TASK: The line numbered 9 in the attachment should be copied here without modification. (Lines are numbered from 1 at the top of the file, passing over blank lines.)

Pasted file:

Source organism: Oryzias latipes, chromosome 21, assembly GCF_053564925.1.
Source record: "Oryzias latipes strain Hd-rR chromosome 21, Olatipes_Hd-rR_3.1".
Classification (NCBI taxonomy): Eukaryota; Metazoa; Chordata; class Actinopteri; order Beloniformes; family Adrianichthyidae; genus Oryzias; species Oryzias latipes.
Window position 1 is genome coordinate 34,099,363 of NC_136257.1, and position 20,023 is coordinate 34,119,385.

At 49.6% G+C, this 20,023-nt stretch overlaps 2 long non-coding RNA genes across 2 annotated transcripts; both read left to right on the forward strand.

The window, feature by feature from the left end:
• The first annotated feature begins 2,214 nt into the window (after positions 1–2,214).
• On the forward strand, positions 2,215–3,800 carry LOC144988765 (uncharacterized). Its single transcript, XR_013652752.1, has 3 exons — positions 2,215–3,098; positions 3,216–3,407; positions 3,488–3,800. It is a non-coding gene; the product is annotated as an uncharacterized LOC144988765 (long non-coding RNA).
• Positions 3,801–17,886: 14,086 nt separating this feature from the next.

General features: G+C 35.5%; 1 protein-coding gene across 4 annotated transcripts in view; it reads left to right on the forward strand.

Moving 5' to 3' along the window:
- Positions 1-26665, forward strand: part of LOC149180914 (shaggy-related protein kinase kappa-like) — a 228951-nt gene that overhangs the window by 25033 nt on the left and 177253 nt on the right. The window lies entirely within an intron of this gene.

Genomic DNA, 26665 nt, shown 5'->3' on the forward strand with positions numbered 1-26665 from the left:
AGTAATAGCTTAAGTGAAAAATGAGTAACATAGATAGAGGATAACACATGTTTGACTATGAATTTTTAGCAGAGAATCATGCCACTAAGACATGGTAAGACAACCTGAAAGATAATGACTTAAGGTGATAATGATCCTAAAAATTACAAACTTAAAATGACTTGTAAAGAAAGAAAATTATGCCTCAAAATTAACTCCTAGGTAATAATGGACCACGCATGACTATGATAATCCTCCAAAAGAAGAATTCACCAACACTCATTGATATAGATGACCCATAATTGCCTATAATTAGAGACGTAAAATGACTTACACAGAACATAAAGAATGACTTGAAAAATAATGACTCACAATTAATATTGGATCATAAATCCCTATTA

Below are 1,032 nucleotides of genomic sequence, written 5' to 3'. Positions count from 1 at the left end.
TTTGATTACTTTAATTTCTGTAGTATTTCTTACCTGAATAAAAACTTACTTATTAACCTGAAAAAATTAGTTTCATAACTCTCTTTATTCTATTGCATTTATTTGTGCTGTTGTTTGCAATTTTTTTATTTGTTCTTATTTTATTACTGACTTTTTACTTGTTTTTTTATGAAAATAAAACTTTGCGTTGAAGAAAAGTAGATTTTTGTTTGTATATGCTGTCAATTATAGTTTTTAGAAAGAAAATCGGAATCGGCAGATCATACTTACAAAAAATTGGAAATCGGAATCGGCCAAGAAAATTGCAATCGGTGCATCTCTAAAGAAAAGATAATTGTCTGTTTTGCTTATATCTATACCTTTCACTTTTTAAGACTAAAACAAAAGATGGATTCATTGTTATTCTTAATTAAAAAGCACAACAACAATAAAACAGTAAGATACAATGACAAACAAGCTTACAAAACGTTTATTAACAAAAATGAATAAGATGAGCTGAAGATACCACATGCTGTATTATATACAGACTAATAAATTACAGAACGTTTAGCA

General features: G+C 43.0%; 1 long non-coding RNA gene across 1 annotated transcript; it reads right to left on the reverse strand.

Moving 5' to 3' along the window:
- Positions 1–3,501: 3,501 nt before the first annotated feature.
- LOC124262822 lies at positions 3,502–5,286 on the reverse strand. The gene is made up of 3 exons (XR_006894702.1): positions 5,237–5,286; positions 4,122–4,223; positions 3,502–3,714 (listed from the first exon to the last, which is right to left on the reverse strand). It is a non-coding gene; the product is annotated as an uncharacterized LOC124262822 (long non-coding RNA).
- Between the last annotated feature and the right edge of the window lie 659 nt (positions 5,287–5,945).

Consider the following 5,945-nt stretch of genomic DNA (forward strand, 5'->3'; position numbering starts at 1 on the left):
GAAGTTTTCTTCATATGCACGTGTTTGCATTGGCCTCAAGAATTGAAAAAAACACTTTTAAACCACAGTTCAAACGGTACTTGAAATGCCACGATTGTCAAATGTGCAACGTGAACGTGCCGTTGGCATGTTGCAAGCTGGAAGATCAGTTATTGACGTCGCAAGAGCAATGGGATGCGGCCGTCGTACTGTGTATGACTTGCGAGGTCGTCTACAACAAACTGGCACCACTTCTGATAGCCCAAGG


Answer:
• Positions 3,801–17,886: 14,086 nt separating this feature from the next.